Thoughts on “The Iceberg Secret”

by mike on April 9, 2006

Joel Spolsky published an article a few years ago called “The Iceberg Secret, Revealed” that focused on how software is similar to an iceberg. You know how an iceberg is 90% underwater? Basically, the premise is that the same holds true for software – 90% of the programming is unseen or “backend” and 10% is the user interface (actually less if you take bug fixes into account). The secret is that non-programmers don’t know or understand this. I can’t agree with this more. Most users will look at your wireframe or prototype and assume you are almost done, when in fact you probably just quickly threw it together in a matter of hours.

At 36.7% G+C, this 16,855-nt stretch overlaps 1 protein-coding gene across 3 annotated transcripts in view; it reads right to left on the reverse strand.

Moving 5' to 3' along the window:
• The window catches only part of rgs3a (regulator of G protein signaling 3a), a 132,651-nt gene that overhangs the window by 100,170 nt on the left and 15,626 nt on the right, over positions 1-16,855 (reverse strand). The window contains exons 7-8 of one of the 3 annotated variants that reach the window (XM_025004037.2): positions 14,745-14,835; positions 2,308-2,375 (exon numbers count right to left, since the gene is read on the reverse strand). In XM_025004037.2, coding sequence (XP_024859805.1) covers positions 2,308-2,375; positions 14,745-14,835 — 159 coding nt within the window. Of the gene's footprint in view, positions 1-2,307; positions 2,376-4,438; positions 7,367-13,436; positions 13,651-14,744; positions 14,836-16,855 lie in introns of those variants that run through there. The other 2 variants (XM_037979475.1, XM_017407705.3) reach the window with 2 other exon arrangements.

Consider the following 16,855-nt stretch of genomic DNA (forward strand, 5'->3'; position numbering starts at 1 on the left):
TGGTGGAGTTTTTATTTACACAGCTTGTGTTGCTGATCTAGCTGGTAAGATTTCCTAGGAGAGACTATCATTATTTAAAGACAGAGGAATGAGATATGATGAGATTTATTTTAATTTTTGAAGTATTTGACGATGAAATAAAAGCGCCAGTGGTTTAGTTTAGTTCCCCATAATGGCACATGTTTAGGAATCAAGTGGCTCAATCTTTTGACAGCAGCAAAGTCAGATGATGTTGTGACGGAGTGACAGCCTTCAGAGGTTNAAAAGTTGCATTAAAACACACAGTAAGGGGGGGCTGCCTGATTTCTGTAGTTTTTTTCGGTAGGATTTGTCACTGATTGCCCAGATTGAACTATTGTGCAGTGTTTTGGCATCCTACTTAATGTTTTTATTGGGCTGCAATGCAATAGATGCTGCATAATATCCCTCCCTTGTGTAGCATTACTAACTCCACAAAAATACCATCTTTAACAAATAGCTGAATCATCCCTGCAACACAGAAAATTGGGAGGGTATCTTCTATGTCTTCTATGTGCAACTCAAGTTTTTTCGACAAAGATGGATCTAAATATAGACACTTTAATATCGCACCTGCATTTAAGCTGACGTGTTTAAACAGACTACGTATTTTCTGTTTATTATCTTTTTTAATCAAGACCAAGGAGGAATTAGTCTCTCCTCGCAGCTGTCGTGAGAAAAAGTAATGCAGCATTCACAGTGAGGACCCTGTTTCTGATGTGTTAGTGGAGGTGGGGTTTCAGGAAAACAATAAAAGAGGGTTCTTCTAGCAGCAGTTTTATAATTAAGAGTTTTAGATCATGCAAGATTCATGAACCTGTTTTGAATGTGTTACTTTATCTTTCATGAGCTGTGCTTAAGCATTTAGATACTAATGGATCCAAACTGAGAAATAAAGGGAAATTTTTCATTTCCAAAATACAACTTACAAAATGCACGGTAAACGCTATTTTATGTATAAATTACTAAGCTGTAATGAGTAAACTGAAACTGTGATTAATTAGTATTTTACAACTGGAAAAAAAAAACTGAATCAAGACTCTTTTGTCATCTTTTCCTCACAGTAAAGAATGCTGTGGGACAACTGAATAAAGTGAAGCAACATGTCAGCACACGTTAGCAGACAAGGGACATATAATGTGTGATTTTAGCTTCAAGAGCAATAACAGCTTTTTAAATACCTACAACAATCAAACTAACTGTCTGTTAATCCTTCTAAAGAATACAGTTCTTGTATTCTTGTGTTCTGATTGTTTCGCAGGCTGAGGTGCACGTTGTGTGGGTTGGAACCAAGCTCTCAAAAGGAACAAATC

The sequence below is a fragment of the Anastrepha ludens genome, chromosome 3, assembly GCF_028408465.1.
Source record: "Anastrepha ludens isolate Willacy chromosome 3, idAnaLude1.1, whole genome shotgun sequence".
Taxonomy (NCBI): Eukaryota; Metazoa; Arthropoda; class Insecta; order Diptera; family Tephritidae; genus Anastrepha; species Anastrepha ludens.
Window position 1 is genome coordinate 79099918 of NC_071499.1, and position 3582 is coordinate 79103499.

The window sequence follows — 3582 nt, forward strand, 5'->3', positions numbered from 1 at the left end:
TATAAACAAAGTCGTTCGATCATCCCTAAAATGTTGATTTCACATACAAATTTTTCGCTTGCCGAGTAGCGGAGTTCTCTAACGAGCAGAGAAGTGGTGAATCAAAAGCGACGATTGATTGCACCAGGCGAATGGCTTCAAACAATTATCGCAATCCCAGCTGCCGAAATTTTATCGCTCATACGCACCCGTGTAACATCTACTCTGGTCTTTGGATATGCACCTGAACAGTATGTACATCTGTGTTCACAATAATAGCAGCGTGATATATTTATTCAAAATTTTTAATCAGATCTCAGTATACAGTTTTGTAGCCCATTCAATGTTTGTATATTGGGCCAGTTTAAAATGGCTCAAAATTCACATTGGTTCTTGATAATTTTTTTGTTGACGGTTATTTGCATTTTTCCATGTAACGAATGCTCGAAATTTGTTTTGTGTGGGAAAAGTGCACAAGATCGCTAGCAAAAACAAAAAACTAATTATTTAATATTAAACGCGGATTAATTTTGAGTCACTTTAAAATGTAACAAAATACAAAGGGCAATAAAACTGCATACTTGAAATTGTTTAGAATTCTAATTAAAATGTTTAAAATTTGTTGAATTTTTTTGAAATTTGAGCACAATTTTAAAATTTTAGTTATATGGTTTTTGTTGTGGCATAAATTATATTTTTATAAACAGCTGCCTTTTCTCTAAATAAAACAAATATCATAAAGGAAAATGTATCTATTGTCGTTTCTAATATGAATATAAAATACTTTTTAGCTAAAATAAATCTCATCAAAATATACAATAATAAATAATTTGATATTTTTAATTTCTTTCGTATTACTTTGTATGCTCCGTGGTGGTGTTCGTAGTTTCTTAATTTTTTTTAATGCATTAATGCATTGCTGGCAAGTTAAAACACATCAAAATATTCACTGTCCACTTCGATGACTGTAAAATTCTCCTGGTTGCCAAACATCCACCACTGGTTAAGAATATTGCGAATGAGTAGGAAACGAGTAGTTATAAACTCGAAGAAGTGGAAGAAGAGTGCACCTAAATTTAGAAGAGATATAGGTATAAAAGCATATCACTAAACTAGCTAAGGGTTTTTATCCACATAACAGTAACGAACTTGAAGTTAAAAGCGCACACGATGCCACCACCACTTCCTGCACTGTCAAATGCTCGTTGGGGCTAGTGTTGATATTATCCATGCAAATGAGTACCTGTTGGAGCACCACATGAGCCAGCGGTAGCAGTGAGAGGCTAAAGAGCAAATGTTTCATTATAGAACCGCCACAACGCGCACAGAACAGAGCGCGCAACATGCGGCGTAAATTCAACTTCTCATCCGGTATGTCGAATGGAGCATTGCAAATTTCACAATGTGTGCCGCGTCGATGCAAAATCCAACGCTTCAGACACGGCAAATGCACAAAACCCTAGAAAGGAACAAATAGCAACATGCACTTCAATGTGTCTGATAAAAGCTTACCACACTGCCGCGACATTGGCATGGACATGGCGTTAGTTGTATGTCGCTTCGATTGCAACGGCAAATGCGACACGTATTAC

The reason this is so “near and dear” to me is that I’ve been on both sides of the fence. I grew up without a computer and actually didn’t have one until my junior year in college. I only went into CS b/c I needed to get a job and my younger brother was always into computers as a kid. So, in that sense I’m not a traditional hacker or techie – although in undergrad I was hardcore into C / nix programming and I do have a master’s in CS. Go figure. My first few years in a fortune 500 company I spent working towards gaining end-user and business exposure – basically away from pure technology. I was always the guy who could translate the technology to management and users. Whether that be estimating tasks, production support issues, requirements analysis or actual development status. I really enjoyed this aspect of technology, but always found it extremely challenging when trying to figure out what users actually want or need. In most cases, they have no idea and neither does anyone else. The only way to really help these users is for you to understand their domain and day-to-day job function. You need to put yourself in their shoes! The important point here is not what they think the problem is. I have seen many times and been on many development teams where the users or BAs drive the technology solution. This should never happen. The BAs are responsible for figuring out the business requirements – not the design. And forget about the users. They don’t even know what the want. This problem is compounded even further with corporate procedures and politics. Let’s save that for another post. ;)

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